Speaker:Peter W. O'Hearn
Time:2002-06-25 ~ 27
Place:Rm.1215, Industrial Management Bldg.KAIST


June 25: An Introduction to Separation Logic
Abstract: The separation logic is an extension of Hoare logic that permits reasoning about pointers. A notable difference of the logic from other reasoning formalisms for pointers is that assertions are extended with spatial conjunction and implication in the logic;intuitively, a spatial conjunction P*Q says that the current heap can be split into two so that P holds for the one and Q for the other, and a spatial implication P-*Q says that whenever a new heap satisfying P is added to the current heap, the combined old and new heap makes Q true. These spatial connectives permit simple proof rules for pointer manipulations, such as deallocation of a heap cell. In this talk, I will explain spatial connectives and proof rules using the connectives. I will mainly focus on how the logic works by giving example proofs, instead of giving theoretical reasons about why the logic works.

June 26: Frame Rule and Local Reasoning
Abstract: When a programmer writes a single procedure in a big program, it is a common practice that he concentrates only on those memory cells that a procedure accesses. Local reasoning is a style of formal reasoning which mimics such a practice: when a procedure in a program is verified, only accessed memory cells are considered. The separation logic has a proof rule, called the Frame Rule, which permits deriving invariants on memory cell not accessed by a procedure easily; consequently, one can do the local reasoning with the rule. This talk is about the Frame Rule, and its subtle soundness result. I will also show that the Frame Rule permits "local specification", that is, specification that only mentions the memory cells that a procedure touches.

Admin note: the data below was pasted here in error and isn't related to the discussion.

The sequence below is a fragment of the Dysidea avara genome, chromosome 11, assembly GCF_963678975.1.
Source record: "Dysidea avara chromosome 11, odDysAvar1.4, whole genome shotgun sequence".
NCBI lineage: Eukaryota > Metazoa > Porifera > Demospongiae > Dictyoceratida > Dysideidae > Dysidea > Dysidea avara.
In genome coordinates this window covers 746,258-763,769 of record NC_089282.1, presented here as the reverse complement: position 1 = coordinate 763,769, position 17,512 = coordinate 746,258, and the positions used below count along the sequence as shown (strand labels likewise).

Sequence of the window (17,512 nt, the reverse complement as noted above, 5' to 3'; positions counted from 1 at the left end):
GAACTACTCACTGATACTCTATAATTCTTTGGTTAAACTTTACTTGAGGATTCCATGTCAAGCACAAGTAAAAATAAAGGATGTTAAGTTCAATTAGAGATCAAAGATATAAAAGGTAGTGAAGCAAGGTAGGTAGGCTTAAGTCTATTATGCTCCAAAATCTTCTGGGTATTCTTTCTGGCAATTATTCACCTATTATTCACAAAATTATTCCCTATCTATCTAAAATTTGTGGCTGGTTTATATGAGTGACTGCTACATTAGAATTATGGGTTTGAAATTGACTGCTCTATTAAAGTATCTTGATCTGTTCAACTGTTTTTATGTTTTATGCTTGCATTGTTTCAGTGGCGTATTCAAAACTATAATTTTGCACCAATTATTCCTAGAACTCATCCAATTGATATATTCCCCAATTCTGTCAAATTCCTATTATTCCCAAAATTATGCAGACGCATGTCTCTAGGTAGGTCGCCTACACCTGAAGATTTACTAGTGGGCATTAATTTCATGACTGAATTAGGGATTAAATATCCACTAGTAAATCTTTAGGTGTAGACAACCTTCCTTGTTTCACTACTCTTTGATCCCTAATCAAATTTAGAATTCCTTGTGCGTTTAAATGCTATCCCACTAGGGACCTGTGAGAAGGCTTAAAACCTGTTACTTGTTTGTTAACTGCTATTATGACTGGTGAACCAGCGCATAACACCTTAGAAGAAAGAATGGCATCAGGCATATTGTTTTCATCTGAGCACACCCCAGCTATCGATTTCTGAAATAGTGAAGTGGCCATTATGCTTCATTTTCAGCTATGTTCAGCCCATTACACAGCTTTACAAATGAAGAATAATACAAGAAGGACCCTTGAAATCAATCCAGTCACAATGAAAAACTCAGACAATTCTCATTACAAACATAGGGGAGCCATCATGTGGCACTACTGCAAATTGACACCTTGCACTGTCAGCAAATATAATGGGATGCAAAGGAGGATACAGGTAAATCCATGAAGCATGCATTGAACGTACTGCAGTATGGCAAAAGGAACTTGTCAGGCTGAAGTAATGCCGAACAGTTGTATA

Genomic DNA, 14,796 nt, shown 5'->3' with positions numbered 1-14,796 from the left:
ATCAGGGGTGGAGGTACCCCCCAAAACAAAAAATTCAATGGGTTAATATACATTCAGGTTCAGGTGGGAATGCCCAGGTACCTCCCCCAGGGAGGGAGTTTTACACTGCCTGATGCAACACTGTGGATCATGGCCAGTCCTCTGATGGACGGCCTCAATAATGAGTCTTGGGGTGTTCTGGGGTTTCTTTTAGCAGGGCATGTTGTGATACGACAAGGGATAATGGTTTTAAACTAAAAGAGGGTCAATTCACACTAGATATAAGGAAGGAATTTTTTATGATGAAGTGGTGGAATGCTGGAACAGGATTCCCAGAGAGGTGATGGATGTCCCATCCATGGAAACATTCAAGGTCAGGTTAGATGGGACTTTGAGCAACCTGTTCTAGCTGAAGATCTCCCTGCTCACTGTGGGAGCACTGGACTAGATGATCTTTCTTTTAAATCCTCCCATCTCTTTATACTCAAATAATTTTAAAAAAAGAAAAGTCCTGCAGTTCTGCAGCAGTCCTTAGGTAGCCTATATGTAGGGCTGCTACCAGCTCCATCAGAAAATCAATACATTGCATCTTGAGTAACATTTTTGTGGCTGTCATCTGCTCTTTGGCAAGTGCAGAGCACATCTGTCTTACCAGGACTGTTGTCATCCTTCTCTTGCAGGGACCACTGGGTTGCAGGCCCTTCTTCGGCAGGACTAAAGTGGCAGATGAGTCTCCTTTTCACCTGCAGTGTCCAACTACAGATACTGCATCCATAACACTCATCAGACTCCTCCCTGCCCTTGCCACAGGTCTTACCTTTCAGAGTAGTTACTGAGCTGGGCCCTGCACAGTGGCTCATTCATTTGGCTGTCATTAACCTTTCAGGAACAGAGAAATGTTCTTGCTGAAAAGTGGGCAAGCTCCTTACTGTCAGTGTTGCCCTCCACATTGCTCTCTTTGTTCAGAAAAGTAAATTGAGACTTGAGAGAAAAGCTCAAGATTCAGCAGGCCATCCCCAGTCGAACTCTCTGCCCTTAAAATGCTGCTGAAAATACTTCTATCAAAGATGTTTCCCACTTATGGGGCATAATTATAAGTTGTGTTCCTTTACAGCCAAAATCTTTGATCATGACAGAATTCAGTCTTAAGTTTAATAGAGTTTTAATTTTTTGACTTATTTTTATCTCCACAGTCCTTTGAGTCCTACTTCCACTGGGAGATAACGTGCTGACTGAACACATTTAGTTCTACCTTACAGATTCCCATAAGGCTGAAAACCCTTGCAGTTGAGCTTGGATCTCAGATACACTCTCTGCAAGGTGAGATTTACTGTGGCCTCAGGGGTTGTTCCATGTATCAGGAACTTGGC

June 27: Towards a Mechanized Reasoning
Abstract: Automatic program verifications had been considered as an pure academic issue until recent verification tools, such as SLAM, ESC, Bandera and Polyspace C/Ada verifier, demonstrated its feasibility. These tools were built using Hoare logic, model checking, abstract interpretation, program analysis or theorem proving; and some of them, such as ESC, SLAM and Polyspace C/Ada verifier, have been used to verify the programs in the product line. In this talk, I will explain the approach used in ESC. ESC generates verification conditions from a given annotated program, and uses a theorem prover to check whether the conditions hold or not. I will also give a demonstration on a prototype verification tool, SAW, which uses the same approach as in ESC but with Separation logic instead of Morris style extension of Hoare logic for pointers. Finally, I will comment on some ideas about how to avoid the annotation burden, especially for writing loop invariants.

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